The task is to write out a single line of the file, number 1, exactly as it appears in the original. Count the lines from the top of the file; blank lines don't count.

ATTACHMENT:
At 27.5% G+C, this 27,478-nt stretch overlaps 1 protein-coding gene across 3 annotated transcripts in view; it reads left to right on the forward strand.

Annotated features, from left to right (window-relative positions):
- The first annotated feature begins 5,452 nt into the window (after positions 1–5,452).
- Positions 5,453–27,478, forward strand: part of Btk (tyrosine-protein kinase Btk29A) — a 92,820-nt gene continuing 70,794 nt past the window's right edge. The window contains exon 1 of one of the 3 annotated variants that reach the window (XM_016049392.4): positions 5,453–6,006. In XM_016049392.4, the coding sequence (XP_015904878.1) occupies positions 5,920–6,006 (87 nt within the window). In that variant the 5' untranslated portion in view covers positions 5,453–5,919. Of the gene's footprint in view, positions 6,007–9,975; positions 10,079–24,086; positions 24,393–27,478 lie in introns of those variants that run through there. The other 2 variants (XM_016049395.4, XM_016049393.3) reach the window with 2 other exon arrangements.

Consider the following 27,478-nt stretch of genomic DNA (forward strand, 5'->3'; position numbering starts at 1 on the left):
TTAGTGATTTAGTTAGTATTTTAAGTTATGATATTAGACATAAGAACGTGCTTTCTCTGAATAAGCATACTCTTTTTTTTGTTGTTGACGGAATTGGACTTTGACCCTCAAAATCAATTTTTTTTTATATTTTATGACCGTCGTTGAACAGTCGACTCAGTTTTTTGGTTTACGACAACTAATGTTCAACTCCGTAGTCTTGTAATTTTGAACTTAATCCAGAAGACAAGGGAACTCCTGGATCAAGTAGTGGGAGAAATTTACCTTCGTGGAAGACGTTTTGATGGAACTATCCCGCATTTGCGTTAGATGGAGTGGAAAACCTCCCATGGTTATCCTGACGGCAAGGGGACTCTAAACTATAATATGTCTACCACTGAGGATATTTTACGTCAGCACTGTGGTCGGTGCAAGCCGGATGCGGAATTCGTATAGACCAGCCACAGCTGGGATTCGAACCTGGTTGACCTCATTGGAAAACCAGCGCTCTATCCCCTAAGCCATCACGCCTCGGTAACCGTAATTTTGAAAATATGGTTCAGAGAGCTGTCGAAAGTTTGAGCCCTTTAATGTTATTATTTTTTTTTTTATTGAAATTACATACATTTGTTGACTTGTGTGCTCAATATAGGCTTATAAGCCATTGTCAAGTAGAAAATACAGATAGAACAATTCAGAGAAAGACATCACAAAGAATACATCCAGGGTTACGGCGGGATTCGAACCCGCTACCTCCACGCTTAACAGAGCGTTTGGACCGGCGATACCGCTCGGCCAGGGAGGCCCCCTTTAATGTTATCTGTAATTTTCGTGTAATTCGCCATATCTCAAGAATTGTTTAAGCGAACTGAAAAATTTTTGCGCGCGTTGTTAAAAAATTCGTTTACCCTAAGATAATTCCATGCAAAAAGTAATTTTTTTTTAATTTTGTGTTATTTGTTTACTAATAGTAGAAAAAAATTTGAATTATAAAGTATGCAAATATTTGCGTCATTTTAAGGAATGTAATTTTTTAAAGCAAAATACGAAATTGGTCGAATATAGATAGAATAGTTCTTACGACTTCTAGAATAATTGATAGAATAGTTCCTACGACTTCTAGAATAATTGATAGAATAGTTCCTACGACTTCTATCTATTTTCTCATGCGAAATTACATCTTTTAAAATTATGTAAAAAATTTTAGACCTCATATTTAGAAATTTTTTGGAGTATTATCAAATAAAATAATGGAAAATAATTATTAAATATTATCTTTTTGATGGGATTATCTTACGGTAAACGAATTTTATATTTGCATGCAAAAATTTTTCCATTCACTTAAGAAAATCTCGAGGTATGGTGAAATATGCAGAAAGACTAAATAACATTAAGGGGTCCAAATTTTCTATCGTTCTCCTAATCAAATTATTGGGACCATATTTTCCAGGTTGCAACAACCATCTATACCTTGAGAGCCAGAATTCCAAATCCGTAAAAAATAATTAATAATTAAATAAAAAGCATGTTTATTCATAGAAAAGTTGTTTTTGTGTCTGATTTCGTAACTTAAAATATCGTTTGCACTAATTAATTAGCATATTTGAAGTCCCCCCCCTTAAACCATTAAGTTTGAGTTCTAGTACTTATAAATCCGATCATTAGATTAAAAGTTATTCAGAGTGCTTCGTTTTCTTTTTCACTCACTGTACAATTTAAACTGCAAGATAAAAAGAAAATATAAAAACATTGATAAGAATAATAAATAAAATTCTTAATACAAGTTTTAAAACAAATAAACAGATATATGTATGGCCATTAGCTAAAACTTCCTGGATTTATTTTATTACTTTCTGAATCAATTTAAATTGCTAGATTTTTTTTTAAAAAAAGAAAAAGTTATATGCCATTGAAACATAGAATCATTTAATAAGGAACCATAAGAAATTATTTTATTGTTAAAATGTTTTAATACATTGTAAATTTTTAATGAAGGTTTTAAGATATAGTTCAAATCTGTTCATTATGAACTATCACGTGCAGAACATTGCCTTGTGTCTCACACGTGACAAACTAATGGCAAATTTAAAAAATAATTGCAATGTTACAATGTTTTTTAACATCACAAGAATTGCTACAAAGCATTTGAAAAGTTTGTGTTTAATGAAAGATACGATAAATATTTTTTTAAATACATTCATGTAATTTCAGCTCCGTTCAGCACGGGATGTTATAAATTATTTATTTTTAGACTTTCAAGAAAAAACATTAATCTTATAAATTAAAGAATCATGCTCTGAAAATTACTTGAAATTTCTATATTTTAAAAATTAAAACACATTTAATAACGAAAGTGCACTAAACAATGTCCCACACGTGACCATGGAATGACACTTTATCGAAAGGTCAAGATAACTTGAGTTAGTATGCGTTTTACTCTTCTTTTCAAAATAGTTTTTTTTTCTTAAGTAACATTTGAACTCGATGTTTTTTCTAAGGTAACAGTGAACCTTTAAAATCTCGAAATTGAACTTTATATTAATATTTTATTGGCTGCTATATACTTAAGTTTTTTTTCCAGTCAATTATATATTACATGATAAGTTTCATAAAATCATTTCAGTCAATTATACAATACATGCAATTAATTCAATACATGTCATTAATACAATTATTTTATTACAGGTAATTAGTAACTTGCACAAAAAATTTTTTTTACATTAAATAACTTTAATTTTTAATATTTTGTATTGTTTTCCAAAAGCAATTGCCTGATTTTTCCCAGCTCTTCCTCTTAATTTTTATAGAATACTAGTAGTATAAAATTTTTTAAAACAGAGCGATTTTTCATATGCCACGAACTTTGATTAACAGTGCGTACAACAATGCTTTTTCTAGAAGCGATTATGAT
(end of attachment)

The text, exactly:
At 27.5% G+C, this 27,478-nt stretch overlaps 1 protein-coding gene across 3 annotated transcripts in view; it reads left to right on the forward strand.